Gordon, Yadi collect Platinum Glove Awards
MLB's top defensive players honored during annual ceremony
NEW YORK -- Royals left fielder Alex Gordon and Cardinals catcher Yadier Molina were named winners of the 2014 Platinum Glove Award as the top fielders in their respective leagues, and Tony La Russa and Albert Pujols had a notable reunion during the annual Rawlings Gold Glove Award ceremony on Friday night at The Plaza Hotel in Manhattan.
The award, presented by SABR, is based on a combination of fan vote and the SABR Defensive Index.
In addition to the two overall Platinum Glove Awards, 18 Gold Gloves were formally presented in the lavish ceremony, which featured Major League Baseball stars past and present. Joe Piscopo emceed and Jay Leno provided the evening's entertainment after the presentations.
American League winners of Gold Gloves were first baseman Eric Hosmer of the Royals, second baseman Dustin Pedroia of the Red Sox, shortstop J.J. Hardy of the Orioles, third baseman Kyle Seager of the Mariners, left fielder Gordon, center fielder Adam Jones of the Orioles, right fielder Nick Markakis of the Orioles, pitcher Dallas Keuchel of the Astros and catcher Salvador Perez of the Royals.
National League winners were first baseman Adrian Gonzalez of the Dodgers, second baseman DJ LeMahieu of the Rockies, shortstop Andrelton Simmons of the Braves, third baseman Nolan Arenado of the Rockies, left fielder Christian Yelich of the Marlins, center fielder Juan Lagares of the Mets, right fielder Jason Heyward of the Braves, pitcher Zack Greinke of the Dodgers and catcher Molina.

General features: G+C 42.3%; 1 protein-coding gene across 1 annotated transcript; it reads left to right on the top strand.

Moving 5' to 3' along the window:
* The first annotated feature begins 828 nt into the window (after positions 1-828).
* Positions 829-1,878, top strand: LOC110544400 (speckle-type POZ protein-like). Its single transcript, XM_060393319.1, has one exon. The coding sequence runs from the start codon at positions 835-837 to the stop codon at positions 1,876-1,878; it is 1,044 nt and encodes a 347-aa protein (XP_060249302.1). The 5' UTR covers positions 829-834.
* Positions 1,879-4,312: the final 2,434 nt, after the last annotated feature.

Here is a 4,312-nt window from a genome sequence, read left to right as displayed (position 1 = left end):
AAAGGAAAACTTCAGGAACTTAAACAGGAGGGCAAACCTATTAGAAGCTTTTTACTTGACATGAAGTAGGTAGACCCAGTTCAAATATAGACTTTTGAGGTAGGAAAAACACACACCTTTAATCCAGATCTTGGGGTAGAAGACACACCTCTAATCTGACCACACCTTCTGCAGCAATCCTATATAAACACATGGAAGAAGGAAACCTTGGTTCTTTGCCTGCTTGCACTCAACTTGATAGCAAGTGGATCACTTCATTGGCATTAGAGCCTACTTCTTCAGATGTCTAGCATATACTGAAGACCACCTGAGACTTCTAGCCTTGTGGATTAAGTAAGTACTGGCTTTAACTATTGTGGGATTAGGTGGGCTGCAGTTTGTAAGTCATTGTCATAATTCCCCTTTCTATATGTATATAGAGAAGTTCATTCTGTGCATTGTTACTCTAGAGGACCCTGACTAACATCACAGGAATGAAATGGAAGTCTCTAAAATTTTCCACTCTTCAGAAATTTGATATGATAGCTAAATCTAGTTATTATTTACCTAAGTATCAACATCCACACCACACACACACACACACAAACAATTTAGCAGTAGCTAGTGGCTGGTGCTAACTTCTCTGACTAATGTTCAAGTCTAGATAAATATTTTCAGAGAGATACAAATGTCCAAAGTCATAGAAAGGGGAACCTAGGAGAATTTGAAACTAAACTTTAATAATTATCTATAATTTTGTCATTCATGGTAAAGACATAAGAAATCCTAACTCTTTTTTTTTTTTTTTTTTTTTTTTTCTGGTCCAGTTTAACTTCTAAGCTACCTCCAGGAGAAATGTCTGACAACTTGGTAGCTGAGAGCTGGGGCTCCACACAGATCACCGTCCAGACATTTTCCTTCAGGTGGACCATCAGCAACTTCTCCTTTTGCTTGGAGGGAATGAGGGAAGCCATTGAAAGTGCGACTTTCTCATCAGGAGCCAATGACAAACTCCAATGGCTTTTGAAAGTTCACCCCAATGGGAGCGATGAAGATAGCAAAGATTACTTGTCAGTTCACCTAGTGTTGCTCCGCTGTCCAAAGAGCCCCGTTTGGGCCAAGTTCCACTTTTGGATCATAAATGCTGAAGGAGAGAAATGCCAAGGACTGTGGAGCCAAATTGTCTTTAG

Gordon celebrated his fourth consecutive Gold Glove Award -- and as presenter and Royals legend and exec George Brett noted, it was the player's fourth in as many years as a left fielder. Gordon received 21.6 percent of the total AL Platinum Glove vote, besting teammate Perez (15.9 percent) and Pedroia (13.2 percent). In addition to the three Royals players, manager Ned Yost was on hand to see their acceptance.
"To have two teammates with you is pretty cool," Gordon said of the evening. "It's fun to share it with your teammates and to look back on the season and to know you accomplished something as sweet as this. ... If you see our team, when you make a great play, the pitcher's tipping his cap and we tip it back at him. It's just a good chemistry we have on the team, and whatever we can do on the field to help the pitcher, that's our job."
Video: Gordon, Lagares, Yelich attend Gold Glove Ceremony
Just nine days earlier, Gordon tripled in his final at-bat for a Royals club that went down to its final pitch before losing to the Giants in Game 7 of the World Series. His lasting image may have been of that play crashing into the screen of the left-field wall during the Royals' run. Given a little space to digest what just happened, he smiled and seemed content.
"It was a great season," Gordon said. "What a crazy ride it was. No better team to do it with than with the Royals -- a great group of guys and great coaches. It was just a fun experience."
Molina's Platinum Glove win was his third in the four-year history of the honor. He earned 20.6 percent of the overall NL selection tally, edging Lagares (17.7 percent), and Simmons (15.5).
"This year, the SABR Defensive Index and fan votes were closely aligned," said SABR President Vince Gennaro. "More and more fans are paying attention to defensive metrics, and it seems to be influencing their votes."
In a homecoming moment, La Russa presented Angels first baseman Pujols with the Rawlings Heart of Gold Award for community service. The two men led St. Louis to the '11 World Series title and then each departed immediately after.